Turn it up: Auditory Brainstem Response


It’s a summery afternoon and Rina decided to enjoy the moment and take a stroll at the park. She puts her headphones on and listens to her favorite playlist as she gets a glimpse of a child doing sign language.

“The kid must be deaf or something,” she says to herself as she observes the scenario where the mother of the child intently watches the child do the sign language and offer a few nods in response. This makes Rina wonder, how would one know if someone has difficulty hearing? Do they wait for it to show or is there something that would help determine whether someone has problems with his/her hearing? She contemplates quietly as she decides to research more about it later on when she arrives home.

ABR: An Overview

The auditory brainstem response (ABR) is a test that gives information about the inner ear or the cochlea and brain pathways for hearing. Also sometimes referred to as auditory evoked potential (AEP), this test can be used with children or others who have a difficult time with conventional behavioral methods of hearing screening. Furthermore, it is also indicated for a person with signs, symptoms, or complaints suggesting a type of hearing loss in the brain or a brain pathway.

In simpler words, ABR test measures the reaction of the parts of a child’s nervous system that affect hearing as it measures the hearing nerve’s response to sounds.

This test is often ordered if a newborn fails the hearing screening test given in the hospital shortly after birth, or for older children if there is a suspicion of hearing loss that was not confirmed through more conventional hearing tests. This test is safe and does not hurt. Also, it can be completed only if the child is sleeping or lying perfectly still, relaxed and with his or her eyes closed.

The test is performed by pasting 3-4 electrodes on the head (just like those electrodes placed around the heart when you do an electrocardiogram) and recording brain wave activity in response to sound. As sounds are made through the earphones, -the electrodes measure how the child’s hearing nerves respond to them.

The audiologist then looks for certain neurological “markers” as the child’s hearing nerves respond to sounds. Here, the softest intensity or loudness level at which these markers appear roughly corresponds to the child’s hearing level in that frequency range or pitch. By reading a computer printout of the child’s responses and interpreting these markers, the audiologist can tell if the child has a hearing problem.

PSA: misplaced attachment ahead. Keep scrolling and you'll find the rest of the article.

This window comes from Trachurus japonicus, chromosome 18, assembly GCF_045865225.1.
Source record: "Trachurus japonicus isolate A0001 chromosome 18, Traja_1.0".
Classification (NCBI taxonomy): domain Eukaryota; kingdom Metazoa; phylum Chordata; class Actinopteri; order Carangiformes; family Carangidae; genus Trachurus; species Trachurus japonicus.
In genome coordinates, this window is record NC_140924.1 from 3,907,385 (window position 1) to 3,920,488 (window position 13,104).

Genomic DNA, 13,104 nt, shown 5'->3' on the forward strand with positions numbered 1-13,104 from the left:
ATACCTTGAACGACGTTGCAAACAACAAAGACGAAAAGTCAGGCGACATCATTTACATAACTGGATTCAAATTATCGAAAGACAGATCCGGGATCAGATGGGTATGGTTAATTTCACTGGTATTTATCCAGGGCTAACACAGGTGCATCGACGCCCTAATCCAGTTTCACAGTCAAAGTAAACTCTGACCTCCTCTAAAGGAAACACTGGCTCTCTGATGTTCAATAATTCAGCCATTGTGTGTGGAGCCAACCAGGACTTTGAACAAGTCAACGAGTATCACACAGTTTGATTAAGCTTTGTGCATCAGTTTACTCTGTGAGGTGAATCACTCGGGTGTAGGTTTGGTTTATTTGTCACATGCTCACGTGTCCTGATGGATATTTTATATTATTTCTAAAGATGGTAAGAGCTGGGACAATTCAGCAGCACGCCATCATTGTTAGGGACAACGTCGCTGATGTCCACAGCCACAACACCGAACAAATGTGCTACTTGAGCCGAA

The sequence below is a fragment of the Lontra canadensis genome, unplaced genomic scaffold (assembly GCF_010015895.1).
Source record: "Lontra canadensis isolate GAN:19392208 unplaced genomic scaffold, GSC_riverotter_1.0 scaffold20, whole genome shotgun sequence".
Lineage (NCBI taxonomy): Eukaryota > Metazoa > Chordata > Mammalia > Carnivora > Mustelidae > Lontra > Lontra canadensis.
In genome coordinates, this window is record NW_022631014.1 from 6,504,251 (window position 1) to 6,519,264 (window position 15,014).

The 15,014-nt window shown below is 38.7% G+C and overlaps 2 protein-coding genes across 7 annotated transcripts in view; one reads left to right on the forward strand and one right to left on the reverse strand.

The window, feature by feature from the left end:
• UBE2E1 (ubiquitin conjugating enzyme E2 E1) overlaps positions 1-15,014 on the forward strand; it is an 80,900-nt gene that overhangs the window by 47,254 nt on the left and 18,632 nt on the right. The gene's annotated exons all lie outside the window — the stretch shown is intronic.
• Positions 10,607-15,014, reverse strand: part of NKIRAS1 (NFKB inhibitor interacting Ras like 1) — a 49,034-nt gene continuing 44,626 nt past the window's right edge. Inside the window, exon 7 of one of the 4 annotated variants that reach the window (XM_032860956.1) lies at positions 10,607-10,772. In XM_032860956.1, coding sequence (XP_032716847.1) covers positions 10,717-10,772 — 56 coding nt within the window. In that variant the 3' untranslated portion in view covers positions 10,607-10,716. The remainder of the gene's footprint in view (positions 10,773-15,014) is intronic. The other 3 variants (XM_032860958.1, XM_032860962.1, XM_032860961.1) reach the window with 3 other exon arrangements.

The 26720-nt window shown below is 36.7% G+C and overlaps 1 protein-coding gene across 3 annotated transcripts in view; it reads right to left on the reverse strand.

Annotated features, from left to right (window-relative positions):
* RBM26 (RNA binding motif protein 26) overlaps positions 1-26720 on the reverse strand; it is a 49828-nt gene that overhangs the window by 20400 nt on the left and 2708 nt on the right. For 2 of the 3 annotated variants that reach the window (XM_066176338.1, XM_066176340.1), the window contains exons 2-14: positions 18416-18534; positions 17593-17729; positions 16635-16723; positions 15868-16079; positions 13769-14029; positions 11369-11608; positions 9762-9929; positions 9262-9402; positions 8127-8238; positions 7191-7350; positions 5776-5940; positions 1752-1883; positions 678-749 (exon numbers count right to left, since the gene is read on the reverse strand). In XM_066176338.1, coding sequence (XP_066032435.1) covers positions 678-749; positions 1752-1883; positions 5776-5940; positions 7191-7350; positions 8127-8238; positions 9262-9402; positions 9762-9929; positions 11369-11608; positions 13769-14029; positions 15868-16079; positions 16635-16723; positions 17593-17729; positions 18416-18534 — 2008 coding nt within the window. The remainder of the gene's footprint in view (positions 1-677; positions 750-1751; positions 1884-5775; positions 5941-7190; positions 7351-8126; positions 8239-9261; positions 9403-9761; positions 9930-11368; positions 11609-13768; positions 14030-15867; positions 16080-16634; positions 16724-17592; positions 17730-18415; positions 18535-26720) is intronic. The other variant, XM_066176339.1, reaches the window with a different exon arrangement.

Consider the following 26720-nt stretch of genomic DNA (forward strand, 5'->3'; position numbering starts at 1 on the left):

The person being tested rests quietly or sleeps while the test is performed and no response is necessary. ABR can also be used as a screening test in newborn hearing screening programs. When used as a screening test, only one intensity or loudness level is checked, and the baby either passes or fails the screen.


  • For those babies under 6 months, the mother may show up with a tired, hungry baby since most young babies will sleep through the entire test if they are brought to the appointment ready for a feeding and a nap.
  • For those children older than 6 months but younger than 7 years, they may usually need anesthesia medication in order to sleep throughout the test. However, when anesthesia medication is needed, there are important rules for eating and drinking that must be followed in the hours before the test.
  • For those children older than 7 years, they can be tested while they are awake if they relax and lie still during the test. But if the child is not able to cooperate, the test might need to be rescheduled so it can be done under anesthesia.


Liane Clores, RN MAN

Currently an Intensive Care Unit nurse, pursuing a degree in Master of Arts in Nursing Major in Nursing Service Administration. Has been a contributor of Student Nurses Quarterly, Vox Populi, The Hillside Echo and the Voice of Nightingale publications. Other experience include: Medical-Surgical, Pediatric, Obstetric, Emergency and Recovery Room Nursing.

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